Time is one of our most valuable resources…
By analyzing time usage on a regular basis,
it is possible to understand the most efficient ways to use time,
both in and out of the workplace.
Using Time Wisely
Everybody is increasingly aware of the cost of time. Individuals and departments are held accountable for their use of time: goals are clearly defined and financial penalties are incurred for missed deadlines. Company culture can have an important influence on how employees use their time. In too many organizations, working long hours is equated with working hard. If you leave on time, others may think that you are not pulling your weight.
If you want to make things happen, you have to raise the sights of your team, not lower them. The broader the picture you give people, the fewer obstacles they see in their path. People need BIG goals.
One Bad Apple Spoils The Bunch
Effective leaders believe that “one bad apple spoils the bunch”… and they are right. When leaders spot a bad apple, it is vital to take immediate action to counsel them once or twice. Most bad apples require coaching on the harsher side – similar to “tough love”. If a leader is unfamiliar with legal liabilities surrounding disciplinary conversations with employees, they should seek to partner with your Human Resource Department for support in this process.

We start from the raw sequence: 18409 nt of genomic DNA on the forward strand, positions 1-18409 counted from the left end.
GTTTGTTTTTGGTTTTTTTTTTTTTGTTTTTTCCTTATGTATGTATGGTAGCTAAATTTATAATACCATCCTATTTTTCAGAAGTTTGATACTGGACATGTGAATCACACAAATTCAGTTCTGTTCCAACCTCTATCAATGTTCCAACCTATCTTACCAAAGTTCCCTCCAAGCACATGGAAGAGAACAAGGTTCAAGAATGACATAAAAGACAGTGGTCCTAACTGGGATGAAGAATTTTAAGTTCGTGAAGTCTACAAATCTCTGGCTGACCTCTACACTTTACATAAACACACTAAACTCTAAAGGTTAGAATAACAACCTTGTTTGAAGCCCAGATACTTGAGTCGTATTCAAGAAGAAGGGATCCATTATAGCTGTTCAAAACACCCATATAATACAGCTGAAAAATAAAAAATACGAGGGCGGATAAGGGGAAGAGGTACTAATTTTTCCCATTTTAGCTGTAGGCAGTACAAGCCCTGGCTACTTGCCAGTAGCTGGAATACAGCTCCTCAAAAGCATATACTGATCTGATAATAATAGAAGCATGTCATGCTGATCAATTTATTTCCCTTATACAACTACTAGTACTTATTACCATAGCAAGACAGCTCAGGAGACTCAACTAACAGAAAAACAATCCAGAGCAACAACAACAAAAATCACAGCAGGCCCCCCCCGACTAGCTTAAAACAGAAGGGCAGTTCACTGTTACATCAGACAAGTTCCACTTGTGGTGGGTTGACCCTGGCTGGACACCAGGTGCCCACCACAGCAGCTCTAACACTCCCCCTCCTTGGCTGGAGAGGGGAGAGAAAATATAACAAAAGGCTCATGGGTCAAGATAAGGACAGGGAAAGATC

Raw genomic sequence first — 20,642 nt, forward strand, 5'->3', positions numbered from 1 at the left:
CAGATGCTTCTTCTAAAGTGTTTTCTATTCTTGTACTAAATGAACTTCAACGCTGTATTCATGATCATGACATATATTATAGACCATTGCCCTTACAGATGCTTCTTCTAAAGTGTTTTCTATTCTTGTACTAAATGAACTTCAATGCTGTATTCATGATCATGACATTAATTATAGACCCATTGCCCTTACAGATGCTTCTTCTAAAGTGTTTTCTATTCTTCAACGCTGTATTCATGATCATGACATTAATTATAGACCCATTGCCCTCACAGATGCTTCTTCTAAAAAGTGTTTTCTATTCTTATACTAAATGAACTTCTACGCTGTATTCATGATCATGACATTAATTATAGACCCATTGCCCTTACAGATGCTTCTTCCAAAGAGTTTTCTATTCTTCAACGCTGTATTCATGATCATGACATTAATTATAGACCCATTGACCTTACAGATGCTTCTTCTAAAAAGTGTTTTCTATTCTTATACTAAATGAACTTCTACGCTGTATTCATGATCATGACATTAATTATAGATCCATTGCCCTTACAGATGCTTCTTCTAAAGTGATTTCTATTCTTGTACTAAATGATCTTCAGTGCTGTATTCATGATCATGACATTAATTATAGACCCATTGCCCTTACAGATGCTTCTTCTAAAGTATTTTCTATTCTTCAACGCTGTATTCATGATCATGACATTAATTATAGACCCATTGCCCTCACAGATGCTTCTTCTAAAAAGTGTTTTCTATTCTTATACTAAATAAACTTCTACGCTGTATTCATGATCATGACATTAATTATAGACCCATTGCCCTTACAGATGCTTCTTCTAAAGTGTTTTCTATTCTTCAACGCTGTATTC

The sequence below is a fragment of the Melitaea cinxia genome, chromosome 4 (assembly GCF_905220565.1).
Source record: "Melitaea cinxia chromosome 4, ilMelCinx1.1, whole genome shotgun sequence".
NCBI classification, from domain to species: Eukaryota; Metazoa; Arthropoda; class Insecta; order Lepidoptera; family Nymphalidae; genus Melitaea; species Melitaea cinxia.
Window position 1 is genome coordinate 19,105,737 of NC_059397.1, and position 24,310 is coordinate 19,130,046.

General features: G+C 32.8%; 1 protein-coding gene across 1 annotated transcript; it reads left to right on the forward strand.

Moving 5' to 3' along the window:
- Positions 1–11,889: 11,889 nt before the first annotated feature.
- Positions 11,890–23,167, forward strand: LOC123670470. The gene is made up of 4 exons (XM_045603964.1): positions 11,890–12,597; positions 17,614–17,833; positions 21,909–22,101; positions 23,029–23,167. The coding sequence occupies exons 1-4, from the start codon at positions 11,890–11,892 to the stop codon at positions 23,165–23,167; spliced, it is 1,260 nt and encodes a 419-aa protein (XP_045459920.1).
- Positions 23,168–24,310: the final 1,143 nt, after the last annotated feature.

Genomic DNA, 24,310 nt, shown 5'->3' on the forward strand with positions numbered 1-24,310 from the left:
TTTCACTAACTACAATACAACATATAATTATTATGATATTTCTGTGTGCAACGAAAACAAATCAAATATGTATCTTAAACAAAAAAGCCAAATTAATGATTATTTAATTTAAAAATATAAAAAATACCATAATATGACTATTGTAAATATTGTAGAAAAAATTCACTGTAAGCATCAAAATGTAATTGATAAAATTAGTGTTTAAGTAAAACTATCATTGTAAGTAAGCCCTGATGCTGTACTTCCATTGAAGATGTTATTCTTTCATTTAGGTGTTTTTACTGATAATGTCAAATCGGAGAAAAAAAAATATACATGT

Victor Vroom, Expectancy Theory 
Vroom’s expectancy theory is all about weighing options and making choices. It asserts, in essence, that people will put forth effort when they believe that such effort will result in an outcome, and that that outcome is worthwhile. This theory is composed of three key elements and resulting questions that individuals (in this case, employees) ask themselves:
- Expectancy: “How likely is it that I’ll be able to attain a particular goal (in this case, a certain level of performance) if I put forth the required effort?”
- Instrumentality: “Assuming that I do attain this level of performance, how likely it is that I’ll be recognized or rewarded in some way?”
- Valence: “Assuming that I am recognized or rewarded, what is that recognition or reward really worth to me?”
- Expectancy Theory
- Acquired Needs Theory
- Theory X and Theory Y
- Motivation-Hygiene Theory
- Operant Conditioning
- Maslow’s Hierarchy of Needs
- Equity Theory
- Motivation Theory and Practice
Learn more about Motivation by visiting LPHR on your desktop, tablet or smartphone. For HR Business Professionals interested in Leadership Communications, LPHR Magazine presents you with simple concepts and practical applications to help you develop personally and professionally. Find the latest issue, complimentary, on LPHR’s Scribd.
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